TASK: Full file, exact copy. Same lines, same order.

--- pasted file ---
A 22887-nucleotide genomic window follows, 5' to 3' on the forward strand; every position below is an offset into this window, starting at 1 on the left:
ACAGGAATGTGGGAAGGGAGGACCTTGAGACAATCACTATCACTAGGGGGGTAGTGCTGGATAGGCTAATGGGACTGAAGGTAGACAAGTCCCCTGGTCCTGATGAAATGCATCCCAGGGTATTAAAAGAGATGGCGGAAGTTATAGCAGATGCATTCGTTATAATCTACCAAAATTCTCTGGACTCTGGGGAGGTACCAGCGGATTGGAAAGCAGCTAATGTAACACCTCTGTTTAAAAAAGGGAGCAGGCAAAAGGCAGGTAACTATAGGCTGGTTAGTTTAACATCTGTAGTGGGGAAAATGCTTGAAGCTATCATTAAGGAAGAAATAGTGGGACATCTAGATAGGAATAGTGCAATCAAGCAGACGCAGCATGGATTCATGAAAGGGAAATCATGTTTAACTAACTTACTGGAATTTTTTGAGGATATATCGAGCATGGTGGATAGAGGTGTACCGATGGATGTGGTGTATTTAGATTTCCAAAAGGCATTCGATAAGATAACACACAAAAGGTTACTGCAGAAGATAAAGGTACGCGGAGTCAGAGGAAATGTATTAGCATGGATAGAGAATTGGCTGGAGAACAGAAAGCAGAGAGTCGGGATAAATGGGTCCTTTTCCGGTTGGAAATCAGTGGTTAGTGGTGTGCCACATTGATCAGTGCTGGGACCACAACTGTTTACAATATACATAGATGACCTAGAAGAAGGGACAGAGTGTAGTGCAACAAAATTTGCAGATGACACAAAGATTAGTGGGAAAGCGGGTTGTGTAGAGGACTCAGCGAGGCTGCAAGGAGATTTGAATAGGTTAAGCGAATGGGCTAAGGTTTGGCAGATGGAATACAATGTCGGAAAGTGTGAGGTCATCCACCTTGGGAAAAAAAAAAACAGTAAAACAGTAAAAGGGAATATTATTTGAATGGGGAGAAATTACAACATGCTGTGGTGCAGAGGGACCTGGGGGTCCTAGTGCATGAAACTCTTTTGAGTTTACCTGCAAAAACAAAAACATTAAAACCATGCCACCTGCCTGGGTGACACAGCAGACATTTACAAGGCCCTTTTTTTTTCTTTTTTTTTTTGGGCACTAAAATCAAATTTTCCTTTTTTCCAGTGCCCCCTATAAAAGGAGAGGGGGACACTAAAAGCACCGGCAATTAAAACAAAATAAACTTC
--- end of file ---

A 22887-nucleotide genomic window follows, 5' to 3' on the forward strand; every position below is an offset into this window, starting at 1 on the left:
ACAGGAATGTGGGAAGGGAGGACCTTGAGACAATCACTATCACTAGGGGGGTAGTGCTGGATAGGCTAATGGGACTGAAGGTAGACAAGTCCCCTGGTCCTGATGAAATGCATCCCAGGGTATTAAAAGAGATGGCGGAAGTTATAGCAGATGCATTCGTTATAATCTACCAAAATTCTCTGGACTCTGGGGAGGTACCAGCGGATTGGAAAGCAGCTAATGTAACACCTCTGTTTAAAAAAGGGAGCAGGCAAAAGGCAGGTAACTATAGGCTGGTTAGTTTAACATCTGTAGTGGGGAAAATGCTTGAAGCTATCATTAAGGAAGAAATAGTGGGACATCTAGATAGGAATAGTGCAATCAAGCAGACGCAGCATGGATTCATGAAAGGGAAATCATGTTTAACTAACTTACTGGAATTTTTTGAGGATATATCGAGCATGGTGGATAGAGGTGTACCGATGGATGTGGTGTATTTAGATTTCCAAAAGGCATTCGATAAGATAACACACAAAAGGTTACTGCAGAAGATAAAGGTACGCGGAGTCAGAGGAAATGTATTAGCATGGATAGAGAATTGGCTGGAGAACAGAAAGCAGAGAGTCGGGATAAATGGGTCCTTTTCCGGTTGGAAATCAGTGGTTAGTGGTGTGCCACATTGATCAGTGCTGGGACCACAACTGTTTACAATATACATAGATGACCTAGAAGAAGGGACAGAGTGTAGTGCAACAAAATTTGCAGATGACACAAAGATTAGTGGGAAAGCGGGTTGTGTAGAGGACTCAGCGAGGCTGCAAGGAGATTTGAATAGGTTAAGCGAATGGGCTAAGGTTTGGCAGATGGAATACAATGTCGGAAAGTGTGAGGTCATCCACCTTGGGAAAAAAAAAAACAGTAAAACAGTAAAAGGGAATATTATTTGAATGGGGAGAAATTACAACATGCTGTGGTGCAGAGGGACCTGGGGGTCCTAGTGCATGAAACTCTTTTGAGTTTACCTGCAAAAACAAAAACATTAAAACCATGCCACCTGCCTGGGTGACACAGCAGACATTTACAAGGCCCTTTTTTTTTCTTTTTTTTTTTGGGCACTAAAATCAAATTTTCCTTTTTTCCAGTGCCCCCTATAAAAGGAGAGGGGGACACTAAAAGCACCGGCAATTAAAACAAAATAAACTTC